Skip to main content

Selective V1a agonism reduces vascular leakage and cardiopulmonary dysfunction in methicillin-resistant Staphylococcus aureus sepsis


This randomized, controlled experimental trial was performed to compare the effects of the selective V1a-receptor agonist (Phe2Orn8) vasotocin (POV) and the mixed V1a/V2-receptor agonist (Arg8) vasopressin (AVP) on vascular leakage and cardiopulmonary dysfunction associated with methicillin-resistant Staphylococcus aureus (MRSA) pneumonia-induced septic shock using an established ovine model.


After instrumentation for chronic hemodynamic monitoring and tracheostomy, sheep were subjected to 48 breaths of cotton smoke (<40°C) and MRSA was placed into both lungs under deep anesthesia. Following a 10 mmHg drop in mean arterial pressure (MAP) from baseline, sheep were randomly assigned to receive intravenous infusions of either POV, AVP or the vehicle (0.9% NaCl; n = 6 each). POV and AVP were titrated to keep MAP above baseline - 10 mmHg. All sheep were awake, mechanically ventilated and fluid resuscitated to maintain hematocrit at baseline ± 3%. Data are expressed as mean ± SEM at 24 hours. Fluids are represented as the average over time to account for individual survival times.


Both treatment strategies significantly reduced fluid input (AVP: 7.7 ± 0.6 ml/kg/hour; POV: 5.8 ± 0.8 ml/kg/hour), positive net fluid balance (AVP: 4.9 ± 0.5 ml/kg/hour; POV: 0.4 ± 0.6 ml/kg/hour), thoracic (AVP: 0.8 ± 0.2 ml/kg/hour; POV: 0.3 ± 0.1 ml/kg/hour) and abdominal fluid (AVP: 0.10 ± 0.04 ml/kg/hour; POV: 0.01 ± 0.01 ml/kg/hour) as well as extravascular lung water (AVP: 22.6 ± 1.4 ml/kg; POV: 15.8 ± 1.9 ml/kg) and increased plasma oncotic pressures (AVP: 12.5 ± 0.9 mmHg; POV: 15.9 ± 1.1 mmHg) vs control animals (9.6 ± 0.4 ml/kg/hour; 7.7 ± 0.4 ml/kg/hour; 2.2 ± 0.4 ml/kg/hour; 0.29 ± 0.13 ml/kg/hour; 22.9 ± 2.8 ml/kg; 8.9 ± 0.1 mmHg, respectively). Notably, POV was superior to AVP in all these variables (P < 0.05 each). Myocardial contractility was higher in the POV group vs AVP and control animals as suggested by higher left ventricular stroke work indexes (66 ± 3 vs 48 ± 7 and 43 ± 3 g/m/m2, respectively; P < 0.05 each) at lower or similar global end-diastolic volumes. Pulmonary dysfunction (decrease in PaO2/FiO2 ratio) was attenuated in POV (364 ± 47 mmHg) as compared with AVP (195 ± 66 mmHg; P < 0.05) and control animals (213 ± 76 mmHg; P < 0.05). Whereas one AVP and three control animals had to be sacrificed prematurely, all POV-treated animals survived the 24-hour study period.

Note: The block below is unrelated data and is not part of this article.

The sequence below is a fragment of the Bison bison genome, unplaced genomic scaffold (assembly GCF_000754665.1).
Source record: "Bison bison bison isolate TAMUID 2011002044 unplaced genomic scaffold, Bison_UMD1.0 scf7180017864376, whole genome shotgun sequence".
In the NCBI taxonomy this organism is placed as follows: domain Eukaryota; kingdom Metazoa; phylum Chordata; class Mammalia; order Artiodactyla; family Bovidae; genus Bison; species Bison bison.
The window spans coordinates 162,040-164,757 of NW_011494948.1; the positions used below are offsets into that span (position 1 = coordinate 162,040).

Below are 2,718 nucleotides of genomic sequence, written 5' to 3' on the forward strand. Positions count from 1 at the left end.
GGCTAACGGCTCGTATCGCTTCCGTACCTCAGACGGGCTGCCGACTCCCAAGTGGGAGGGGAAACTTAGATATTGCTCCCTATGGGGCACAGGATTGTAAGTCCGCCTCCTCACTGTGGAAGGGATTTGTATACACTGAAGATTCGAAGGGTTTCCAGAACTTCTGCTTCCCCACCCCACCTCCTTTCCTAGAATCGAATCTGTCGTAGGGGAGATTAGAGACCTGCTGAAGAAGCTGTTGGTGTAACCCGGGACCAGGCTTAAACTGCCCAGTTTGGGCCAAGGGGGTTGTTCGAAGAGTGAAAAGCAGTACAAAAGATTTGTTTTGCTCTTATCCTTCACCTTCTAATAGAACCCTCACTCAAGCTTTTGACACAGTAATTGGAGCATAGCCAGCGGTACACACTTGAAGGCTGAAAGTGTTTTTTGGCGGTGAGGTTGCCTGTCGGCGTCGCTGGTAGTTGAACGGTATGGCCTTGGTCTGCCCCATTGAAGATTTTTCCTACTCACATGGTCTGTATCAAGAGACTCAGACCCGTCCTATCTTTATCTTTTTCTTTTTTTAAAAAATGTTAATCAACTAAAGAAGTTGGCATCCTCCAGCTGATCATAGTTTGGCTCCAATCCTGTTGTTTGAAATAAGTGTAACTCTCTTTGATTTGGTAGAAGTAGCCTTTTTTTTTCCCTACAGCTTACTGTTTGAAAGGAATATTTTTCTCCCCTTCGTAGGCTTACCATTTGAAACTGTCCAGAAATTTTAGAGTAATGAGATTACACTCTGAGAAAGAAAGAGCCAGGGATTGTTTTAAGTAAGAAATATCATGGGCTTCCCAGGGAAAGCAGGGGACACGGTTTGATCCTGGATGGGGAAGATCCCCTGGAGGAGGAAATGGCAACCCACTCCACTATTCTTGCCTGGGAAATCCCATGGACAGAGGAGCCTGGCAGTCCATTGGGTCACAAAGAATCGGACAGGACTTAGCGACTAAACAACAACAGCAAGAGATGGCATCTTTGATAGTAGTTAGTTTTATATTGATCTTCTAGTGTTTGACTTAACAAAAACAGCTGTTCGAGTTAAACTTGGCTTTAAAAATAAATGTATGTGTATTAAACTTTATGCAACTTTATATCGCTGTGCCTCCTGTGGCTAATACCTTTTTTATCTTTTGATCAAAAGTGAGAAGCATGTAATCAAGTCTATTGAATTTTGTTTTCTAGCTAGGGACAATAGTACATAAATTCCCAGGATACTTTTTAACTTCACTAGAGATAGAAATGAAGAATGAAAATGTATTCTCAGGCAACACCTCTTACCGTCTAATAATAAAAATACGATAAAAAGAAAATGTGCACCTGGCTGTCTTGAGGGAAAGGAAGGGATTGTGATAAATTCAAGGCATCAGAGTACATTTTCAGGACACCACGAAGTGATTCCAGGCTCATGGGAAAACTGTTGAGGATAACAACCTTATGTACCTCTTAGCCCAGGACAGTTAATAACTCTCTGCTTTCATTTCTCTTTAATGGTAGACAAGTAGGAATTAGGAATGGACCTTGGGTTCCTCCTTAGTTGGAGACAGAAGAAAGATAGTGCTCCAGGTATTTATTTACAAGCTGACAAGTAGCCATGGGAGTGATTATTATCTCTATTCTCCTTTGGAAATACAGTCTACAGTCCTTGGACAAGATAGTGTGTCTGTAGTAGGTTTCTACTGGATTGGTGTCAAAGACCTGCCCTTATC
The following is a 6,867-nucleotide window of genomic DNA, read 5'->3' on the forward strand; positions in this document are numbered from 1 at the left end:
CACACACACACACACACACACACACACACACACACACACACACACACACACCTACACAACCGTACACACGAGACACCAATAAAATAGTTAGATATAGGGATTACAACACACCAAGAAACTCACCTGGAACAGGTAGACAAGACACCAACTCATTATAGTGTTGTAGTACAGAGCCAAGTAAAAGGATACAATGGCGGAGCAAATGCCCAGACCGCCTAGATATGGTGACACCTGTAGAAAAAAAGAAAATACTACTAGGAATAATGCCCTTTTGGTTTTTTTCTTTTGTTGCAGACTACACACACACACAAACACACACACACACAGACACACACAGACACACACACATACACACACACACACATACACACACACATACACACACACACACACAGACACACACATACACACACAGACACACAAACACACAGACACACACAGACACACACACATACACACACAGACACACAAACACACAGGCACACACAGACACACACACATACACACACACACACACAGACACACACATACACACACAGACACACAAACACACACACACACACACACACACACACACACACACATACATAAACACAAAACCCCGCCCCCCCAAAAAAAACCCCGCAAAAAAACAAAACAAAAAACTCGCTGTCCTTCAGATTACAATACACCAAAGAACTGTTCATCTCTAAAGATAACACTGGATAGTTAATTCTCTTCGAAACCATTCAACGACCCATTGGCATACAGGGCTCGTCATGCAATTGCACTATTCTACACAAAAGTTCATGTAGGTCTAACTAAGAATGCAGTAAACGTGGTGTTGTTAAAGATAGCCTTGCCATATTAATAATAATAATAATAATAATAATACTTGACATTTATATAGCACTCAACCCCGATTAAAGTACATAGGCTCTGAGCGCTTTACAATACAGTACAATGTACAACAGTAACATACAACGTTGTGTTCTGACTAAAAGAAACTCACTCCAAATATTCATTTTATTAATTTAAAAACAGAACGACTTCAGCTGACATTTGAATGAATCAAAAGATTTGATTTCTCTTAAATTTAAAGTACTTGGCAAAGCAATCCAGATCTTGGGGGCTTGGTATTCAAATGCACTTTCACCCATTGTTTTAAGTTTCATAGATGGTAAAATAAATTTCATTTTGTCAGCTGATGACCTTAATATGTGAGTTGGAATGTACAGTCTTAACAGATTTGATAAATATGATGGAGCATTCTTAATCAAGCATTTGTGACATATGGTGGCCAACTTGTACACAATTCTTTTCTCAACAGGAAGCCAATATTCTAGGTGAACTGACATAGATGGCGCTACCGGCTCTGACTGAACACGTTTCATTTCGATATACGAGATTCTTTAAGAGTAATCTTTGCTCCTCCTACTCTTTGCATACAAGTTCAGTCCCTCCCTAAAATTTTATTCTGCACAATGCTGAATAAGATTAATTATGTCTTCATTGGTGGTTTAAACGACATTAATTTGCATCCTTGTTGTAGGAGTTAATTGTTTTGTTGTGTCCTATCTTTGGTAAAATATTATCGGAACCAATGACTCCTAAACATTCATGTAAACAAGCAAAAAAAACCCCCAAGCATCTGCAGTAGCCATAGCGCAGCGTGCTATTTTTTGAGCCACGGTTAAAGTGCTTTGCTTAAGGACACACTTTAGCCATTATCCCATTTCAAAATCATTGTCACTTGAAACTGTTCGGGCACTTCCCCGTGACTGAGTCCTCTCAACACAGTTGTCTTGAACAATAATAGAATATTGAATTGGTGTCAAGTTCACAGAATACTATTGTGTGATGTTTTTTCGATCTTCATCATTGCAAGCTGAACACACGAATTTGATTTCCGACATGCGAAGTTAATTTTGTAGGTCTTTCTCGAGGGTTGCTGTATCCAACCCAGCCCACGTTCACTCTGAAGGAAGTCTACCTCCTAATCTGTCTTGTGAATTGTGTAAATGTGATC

In MRSA pneumonia-induced ovine septic shock, the selective V1a-receptor agonist POV is superior to the mixed V1a/V2-receptor agonist AVP in reducing vascular leakage and cardiopulmonary dysfunction when administered as a first-line vasopressor.

Author information



Corresponding author

Correspondence to S Rehberg.

Rights and permissions

Reprints and Permissions

About this article

Cite this article

Rehberg, S., Enkhbaatar, P., Yamamoto, Y. et al. Selective V1a agonism reduces vascular leakage and cardiopulmonary dysfunction in methicillin-resistant Staphylococcus aureus sepsis. Crit Care 14, P397 (2010).

Download citation


  • Septic Shock
  • Mean Arterial Pressure
  • Vascular Leakage
  • Stroke Work Index
  • Ventricular Stroke Work Index